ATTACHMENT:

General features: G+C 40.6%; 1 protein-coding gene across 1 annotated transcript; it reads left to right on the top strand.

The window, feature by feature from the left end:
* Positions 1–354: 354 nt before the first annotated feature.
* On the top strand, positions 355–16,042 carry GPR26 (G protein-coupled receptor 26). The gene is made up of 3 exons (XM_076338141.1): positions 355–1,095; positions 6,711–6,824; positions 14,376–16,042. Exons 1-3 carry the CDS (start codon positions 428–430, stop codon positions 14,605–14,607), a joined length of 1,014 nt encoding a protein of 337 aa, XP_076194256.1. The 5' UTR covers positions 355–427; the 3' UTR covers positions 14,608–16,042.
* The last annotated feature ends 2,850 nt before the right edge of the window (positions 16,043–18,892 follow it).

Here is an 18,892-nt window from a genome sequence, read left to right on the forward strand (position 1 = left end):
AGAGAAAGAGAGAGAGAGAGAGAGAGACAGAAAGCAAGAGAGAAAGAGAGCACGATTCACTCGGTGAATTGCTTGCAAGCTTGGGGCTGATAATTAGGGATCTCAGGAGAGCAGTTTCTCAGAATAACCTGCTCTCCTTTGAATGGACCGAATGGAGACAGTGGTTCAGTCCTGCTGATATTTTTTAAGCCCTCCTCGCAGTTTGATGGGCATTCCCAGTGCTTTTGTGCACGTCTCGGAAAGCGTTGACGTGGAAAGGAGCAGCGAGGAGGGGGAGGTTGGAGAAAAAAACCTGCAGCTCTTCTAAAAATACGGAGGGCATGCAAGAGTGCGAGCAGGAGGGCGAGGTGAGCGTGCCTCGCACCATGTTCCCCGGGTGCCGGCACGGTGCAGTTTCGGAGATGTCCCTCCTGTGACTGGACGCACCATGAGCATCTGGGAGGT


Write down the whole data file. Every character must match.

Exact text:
General features: G+C 40.6%; 1 protein-coding gene across 1 annotated transcript; it reads left to right on the top strand.

The window, feature by feature from the left end:
* Positions 1–354: 354 nt before the first annotated feature.
* On the top strand, positions 355–16,042 carry GPR26 (G protein-coupled receptor 26). The gene is made up of 3 exons (XM_076338141.1): positions 355–1,095; positions 6,711–6,824; positions 14,376–16,042. Exons 1-3 carry the CDS (start codon positions 428–430, stop codon positions 14,605–14,607), a joined length of 1,014 nt encoding a protein of 337 aa, XP_076194256.1. The 5' UTR covers positions 355–427; the 3' UTR covers positions 14,608–16,042.
* The last annotated feature ends 2,850 nt before the right edge of the window (positions 16,043–18,892 follow it).

Here is an 18,892-nt window from a genome sequence, read left to right on the forward strand (position 1 = left end):
AGAGAAAGAGAGAGAGAGAGAGAGAGACAGAAAGCAAGAGAGAAAGAGAGCACGATTCACTCGGTGAATTGCTTGCAAGCTTGGGGCTGATAATTAGGGATCTCAGGAGAGCAGTTTCTCAGAATAACCTGCTCTCCTTTGAATGGACCGAATGGAGACAGTGGTTCAGTCCTGCTGATATTTTTTAAGCCCTCCTCGCAGTTTGATGGGCATTCCCAGTGCTTTTGTGCACGTCTCGGAAAGCGTTGACGTGGAAAGGAGCAGCGAGGAGGGGGAGGTTGGAGAAAAAAACCTGCAGCTCTTCTAAAAATACGGAGGGCATGCAAGAGTGCGAGCAGGAGGGCGAGGTGAGCGTGCCTCGCACCATGTTCCCCGGGTGCCGGCACGGTGCAGTTTCGGAGATGTCCCTCCTGTGACTGGACGCACCATGAGCATCTGGGAGGT